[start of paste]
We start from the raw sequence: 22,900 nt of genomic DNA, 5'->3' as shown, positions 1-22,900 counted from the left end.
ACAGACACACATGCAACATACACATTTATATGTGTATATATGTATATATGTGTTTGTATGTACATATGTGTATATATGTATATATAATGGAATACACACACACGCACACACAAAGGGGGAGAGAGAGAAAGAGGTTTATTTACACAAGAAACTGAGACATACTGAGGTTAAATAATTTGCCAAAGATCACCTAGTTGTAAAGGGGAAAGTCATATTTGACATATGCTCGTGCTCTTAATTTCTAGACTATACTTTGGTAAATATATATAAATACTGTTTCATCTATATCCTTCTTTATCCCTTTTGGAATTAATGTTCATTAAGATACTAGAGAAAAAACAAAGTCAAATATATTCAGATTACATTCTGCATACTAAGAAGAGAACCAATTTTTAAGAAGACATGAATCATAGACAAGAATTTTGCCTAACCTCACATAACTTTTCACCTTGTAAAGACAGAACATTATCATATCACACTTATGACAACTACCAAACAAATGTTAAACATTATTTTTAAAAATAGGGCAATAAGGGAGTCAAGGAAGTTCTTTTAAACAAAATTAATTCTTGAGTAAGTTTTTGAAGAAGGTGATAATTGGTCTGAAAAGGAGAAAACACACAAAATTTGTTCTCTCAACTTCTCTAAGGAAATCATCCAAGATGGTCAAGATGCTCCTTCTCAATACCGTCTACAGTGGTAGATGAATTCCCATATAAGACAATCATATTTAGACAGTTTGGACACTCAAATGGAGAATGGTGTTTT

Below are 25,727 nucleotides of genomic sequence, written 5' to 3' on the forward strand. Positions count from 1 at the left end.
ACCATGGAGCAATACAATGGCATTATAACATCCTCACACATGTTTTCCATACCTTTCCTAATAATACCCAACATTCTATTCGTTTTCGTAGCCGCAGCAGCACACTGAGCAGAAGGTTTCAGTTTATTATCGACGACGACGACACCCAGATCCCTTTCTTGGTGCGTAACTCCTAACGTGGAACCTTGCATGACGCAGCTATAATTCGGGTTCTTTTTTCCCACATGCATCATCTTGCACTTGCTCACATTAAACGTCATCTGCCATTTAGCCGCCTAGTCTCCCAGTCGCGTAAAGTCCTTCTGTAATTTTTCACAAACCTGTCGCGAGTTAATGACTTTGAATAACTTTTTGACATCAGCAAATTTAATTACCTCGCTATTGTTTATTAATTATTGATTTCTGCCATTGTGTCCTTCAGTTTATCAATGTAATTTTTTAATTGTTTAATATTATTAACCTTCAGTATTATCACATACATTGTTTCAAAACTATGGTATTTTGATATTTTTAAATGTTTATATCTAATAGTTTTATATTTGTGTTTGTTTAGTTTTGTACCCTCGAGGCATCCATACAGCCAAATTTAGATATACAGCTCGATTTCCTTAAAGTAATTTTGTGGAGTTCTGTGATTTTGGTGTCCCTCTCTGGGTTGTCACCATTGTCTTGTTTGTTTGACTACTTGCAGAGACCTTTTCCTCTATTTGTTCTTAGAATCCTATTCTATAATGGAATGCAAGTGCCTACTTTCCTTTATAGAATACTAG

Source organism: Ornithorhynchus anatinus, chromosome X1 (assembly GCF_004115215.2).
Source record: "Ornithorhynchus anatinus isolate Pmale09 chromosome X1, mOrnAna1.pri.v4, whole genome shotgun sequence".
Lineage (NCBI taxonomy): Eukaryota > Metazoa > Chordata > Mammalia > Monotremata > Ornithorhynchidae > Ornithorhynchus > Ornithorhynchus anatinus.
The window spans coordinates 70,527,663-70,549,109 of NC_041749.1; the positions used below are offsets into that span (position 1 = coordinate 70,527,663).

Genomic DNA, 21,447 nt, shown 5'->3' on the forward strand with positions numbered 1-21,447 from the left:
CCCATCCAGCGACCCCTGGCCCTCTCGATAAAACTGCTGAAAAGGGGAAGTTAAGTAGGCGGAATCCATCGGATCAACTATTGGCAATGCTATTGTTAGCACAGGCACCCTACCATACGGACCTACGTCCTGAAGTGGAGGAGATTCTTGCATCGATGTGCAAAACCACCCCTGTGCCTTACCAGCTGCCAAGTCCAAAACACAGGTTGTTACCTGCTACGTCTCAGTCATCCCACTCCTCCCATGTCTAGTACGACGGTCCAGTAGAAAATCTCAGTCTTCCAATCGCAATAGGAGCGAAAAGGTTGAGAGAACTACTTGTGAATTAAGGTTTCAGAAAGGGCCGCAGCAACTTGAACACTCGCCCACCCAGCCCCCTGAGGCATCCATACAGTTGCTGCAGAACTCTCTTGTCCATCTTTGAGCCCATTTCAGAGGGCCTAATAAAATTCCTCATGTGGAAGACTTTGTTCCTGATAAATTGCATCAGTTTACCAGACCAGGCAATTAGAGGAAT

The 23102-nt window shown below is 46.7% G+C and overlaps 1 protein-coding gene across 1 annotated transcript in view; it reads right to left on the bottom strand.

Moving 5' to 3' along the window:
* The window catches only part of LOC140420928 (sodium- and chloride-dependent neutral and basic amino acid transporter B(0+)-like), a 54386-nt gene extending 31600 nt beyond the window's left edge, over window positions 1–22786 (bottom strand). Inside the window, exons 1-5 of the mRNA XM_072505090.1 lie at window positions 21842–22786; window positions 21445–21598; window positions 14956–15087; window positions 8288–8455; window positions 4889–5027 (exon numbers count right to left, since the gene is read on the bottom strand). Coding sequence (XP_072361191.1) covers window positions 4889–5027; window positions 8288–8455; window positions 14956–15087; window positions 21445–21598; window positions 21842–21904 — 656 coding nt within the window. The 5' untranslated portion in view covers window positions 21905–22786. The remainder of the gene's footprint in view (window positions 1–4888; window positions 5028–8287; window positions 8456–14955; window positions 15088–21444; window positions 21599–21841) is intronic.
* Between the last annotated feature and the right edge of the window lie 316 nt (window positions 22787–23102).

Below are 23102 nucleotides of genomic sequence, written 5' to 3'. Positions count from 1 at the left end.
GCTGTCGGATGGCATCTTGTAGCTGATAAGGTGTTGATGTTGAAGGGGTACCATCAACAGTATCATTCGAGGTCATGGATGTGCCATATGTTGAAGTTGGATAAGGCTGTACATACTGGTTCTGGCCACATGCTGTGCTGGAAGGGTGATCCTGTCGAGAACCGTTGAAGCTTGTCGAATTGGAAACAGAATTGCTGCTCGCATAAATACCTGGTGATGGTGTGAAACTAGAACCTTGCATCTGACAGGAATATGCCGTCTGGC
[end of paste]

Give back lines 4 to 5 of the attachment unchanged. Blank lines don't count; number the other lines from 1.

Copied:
ACCATGGAGCAATACAATGGCATTATAACATCCTCACACATGTTTTCCATACCTTTCCTAATAATACCCAACATTCTATTCGTTTTCGTAGCCGCAGCAGCACACTGAGCAGAAGGTTTCAGTTTATTATCGACGACGACGACACCCAGATCCCTTTCTTGGTGCGTAACTCCTAACGTGGAACCTTGCATGACGCAGCTATAATTCGGGTTCTTTTTTCCCACATGCATCATCTTGCACTTGCTCACATTAAACGTCATCTGCCATTTAGCCGCCTAGTCTCCCAGTCGCGTAAAGTCCTTCTGTAATTTTTCACAAACCTGTCGCGAGTTAATGACTTTGAATAACTTTTTGACATCAGCAAATTTAATTACCTCGCTATTGTTTATTAATTATTGATTTCTGCCATTGTGTCCTTCAGTTTATCAATGTAATTTTTTAATTGTTTAATATTATTAACCTTCAGTATTATCACATACATTGTTTCAAAACTATGGTATTTTGATATTTTTAAATGTTTATATCTAATAGTTTTATATTTGTGTTTGTTTAGTTTTGTACCCTCGAGGCATCCATACAGCCAAATTTAGATATACAGCTCGATTTCCTTAAAGTAATTTTGTGGAGTTCTGTGATTTTGGTGTCCCTCTCTGGGTTGTCACCATTGTCTTGTTTGTTTGACTACTTGCAGAGACCTTTTCCTCTATTTGTTCTTAGAATCCTATTCTATAATGGAATGCAAGTGCCTACTTTCCTTTATAGAATACTAG

Source organism: Ornithorhynchus anatinus, chromosome X1 (assembly GCF_004115215.2).